Built in the 1880s, Mamie’s birthplace received national attention on November 2, 1954 when the DeShon Chapter of the Daughters of the American Revolution, Boone, Iowa, placed a bronze marker on a stone in front of her home. After Mamie received the coveted Iowa Award in Boone in 1970 from Governor Robert D. Ray, local interest in preserving her birthplace grew, and a group of concerned Boone citizens formed the Boone Committee for Preservation of Historic Landmarks, Inc. (Trust Committee) to look into saving the house, and started raising funds for that purpose. This home was the only remaining Iowa birthplace of the wife of a U.S. President; Herbert Hoover’s wife’s birthplace in Waterloo, Iowa was torn down in 1926.
The birthplace had been purchased in 1962 by the adjacent First Baptist Church, for possible future expansion; renovations were then made so it could be a rental property. In 1974 the Church’s plans for an expansion were finalized, and the Church offered the house to the Trust Committee as a gift for preservation, provided it was moved from its original location. A formal acceptance ceremony involving several Boone civic leaders was held on March 17, 1975 in the parlor of the First Presbyterian Church in Boone. During the ceremony, the officers of the Trust Committee accepted the house as a gift from the First Baptist Church. The property across the street, where the home was to be moved, was gifted by Warren Kruck. The additions and renovations made previously to the house were removed and on September 15, 1975, Mamie’s Birthplace was moved across the street to the west, to 709 Carroll Street.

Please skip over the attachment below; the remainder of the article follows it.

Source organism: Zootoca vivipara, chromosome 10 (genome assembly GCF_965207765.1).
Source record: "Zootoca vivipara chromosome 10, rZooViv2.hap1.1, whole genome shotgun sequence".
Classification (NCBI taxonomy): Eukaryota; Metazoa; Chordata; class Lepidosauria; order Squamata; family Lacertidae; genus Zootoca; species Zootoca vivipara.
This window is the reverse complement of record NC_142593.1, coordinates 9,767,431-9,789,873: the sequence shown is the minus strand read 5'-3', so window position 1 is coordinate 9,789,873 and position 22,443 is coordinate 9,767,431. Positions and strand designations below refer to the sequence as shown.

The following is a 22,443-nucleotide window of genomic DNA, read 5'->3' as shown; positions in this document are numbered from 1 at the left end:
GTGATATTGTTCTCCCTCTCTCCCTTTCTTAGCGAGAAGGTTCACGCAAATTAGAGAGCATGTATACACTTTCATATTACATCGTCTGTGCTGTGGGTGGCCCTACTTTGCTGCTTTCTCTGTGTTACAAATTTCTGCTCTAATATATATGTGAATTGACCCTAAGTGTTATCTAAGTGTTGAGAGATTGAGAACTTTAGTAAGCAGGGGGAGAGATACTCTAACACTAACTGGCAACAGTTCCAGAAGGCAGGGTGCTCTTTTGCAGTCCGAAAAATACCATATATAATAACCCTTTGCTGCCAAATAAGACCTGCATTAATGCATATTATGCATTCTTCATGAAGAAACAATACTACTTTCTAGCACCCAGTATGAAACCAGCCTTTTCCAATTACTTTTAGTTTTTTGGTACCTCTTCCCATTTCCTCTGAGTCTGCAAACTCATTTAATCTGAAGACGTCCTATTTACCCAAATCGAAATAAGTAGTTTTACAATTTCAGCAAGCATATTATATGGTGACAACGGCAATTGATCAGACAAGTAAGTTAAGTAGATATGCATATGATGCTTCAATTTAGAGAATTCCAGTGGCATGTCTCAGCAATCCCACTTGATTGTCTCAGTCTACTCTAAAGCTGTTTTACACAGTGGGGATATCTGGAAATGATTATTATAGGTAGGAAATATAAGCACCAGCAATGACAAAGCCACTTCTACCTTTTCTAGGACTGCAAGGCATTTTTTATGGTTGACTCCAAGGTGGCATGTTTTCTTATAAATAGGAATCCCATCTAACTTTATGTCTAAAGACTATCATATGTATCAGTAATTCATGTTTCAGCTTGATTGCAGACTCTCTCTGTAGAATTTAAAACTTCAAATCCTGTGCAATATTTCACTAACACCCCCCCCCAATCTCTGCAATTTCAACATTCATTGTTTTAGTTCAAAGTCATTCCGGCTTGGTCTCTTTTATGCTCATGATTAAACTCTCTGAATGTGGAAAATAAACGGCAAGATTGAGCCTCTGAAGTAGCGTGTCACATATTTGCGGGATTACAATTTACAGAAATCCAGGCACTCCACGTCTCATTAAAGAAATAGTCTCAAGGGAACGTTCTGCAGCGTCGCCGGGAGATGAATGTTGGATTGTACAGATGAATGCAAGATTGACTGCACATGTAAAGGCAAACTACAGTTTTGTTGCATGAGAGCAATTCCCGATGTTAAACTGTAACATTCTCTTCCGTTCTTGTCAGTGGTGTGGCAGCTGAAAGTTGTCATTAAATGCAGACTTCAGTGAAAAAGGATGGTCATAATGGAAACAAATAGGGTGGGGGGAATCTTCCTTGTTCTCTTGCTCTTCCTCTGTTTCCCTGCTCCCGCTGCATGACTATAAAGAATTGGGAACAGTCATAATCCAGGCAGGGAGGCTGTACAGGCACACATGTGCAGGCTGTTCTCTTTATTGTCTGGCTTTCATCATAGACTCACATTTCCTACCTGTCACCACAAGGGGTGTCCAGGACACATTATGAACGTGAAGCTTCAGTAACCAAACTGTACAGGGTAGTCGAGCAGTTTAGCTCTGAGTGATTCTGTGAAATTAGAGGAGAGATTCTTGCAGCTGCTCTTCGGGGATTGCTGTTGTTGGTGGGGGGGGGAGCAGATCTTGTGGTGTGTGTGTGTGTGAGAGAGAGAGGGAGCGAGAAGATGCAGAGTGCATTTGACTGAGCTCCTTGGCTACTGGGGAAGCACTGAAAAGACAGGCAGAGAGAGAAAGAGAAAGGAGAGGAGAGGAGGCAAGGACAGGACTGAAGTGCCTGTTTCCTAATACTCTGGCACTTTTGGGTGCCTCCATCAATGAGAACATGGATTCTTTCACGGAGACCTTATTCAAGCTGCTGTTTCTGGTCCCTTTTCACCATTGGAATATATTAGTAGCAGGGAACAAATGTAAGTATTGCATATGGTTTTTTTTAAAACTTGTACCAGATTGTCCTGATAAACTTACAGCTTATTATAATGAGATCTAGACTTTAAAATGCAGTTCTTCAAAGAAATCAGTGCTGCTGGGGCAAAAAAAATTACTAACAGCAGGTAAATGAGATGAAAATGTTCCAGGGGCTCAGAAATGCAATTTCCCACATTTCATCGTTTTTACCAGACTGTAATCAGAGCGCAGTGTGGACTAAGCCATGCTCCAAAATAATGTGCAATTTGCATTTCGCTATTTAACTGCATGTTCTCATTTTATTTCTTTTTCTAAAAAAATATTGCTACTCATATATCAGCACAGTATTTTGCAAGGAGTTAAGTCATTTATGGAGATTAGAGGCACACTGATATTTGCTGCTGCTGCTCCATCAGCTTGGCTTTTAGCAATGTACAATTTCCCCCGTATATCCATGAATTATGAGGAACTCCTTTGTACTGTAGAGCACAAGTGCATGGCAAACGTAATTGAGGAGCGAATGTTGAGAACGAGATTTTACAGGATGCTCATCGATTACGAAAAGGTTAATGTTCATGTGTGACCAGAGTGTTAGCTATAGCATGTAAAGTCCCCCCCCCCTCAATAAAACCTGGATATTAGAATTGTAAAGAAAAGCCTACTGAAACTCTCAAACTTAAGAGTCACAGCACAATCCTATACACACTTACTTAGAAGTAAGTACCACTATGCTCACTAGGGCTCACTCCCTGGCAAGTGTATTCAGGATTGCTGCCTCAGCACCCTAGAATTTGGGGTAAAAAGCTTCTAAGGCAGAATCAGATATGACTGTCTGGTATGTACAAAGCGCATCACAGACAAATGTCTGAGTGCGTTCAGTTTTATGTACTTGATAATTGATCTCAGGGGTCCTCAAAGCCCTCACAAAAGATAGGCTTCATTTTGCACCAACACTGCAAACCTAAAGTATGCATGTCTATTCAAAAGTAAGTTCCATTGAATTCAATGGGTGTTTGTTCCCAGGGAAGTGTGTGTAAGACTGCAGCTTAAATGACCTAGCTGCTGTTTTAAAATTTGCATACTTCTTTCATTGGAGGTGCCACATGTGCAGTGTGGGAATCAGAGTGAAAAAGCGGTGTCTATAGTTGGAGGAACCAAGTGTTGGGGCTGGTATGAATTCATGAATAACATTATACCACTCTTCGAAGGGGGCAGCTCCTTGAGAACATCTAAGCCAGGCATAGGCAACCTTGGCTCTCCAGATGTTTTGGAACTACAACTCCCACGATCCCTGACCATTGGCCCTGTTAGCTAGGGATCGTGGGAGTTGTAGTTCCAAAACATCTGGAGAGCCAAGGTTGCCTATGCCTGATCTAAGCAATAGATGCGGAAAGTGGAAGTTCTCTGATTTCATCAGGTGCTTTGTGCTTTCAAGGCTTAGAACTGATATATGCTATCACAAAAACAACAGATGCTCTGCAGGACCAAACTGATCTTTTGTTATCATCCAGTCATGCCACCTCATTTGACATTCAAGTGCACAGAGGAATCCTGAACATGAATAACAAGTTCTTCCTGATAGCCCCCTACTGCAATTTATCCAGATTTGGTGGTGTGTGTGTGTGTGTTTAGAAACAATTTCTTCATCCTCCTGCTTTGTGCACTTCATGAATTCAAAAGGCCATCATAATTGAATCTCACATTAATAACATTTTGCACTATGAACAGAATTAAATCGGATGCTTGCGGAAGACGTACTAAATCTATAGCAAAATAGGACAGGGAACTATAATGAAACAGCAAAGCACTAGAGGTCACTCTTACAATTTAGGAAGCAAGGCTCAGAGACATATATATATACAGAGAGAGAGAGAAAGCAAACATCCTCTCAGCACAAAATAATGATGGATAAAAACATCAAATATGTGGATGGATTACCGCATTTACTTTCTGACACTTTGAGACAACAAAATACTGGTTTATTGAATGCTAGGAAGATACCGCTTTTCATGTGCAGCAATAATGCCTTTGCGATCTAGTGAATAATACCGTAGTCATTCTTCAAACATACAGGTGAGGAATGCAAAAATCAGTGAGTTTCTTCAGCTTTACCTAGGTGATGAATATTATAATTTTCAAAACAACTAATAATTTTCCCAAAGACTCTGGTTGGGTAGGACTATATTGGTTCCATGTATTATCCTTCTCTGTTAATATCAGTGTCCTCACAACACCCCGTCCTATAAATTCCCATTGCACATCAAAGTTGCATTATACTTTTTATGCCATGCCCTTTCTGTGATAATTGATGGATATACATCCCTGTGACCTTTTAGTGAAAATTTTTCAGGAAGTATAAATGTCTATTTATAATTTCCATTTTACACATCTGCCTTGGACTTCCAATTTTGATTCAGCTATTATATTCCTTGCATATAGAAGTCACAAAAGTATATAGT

Restoration plans were drawn up by Iowa architect William J. Wagner of Des Moines, who was noted for his work in the preservation of historic Iowa homes and buildings. Five years of extensive restoration were done, including the restoration of a summer kitchen and carriage house. With Mamie’s aid, the Trust Committee arranged with the History Colorado Museum in Denver, Colorado for the loan of the original bedroom furniture from the home, used when Mamie was born. In addition, Mamie and her sister, Mrs. G. Gordon Moore of Washington, D.C., plus their uncle, Joel Carlson of Boone, donated many family heirlooms for the home, including a chair, Bible, piano, and settee owned by Mamie’s parents.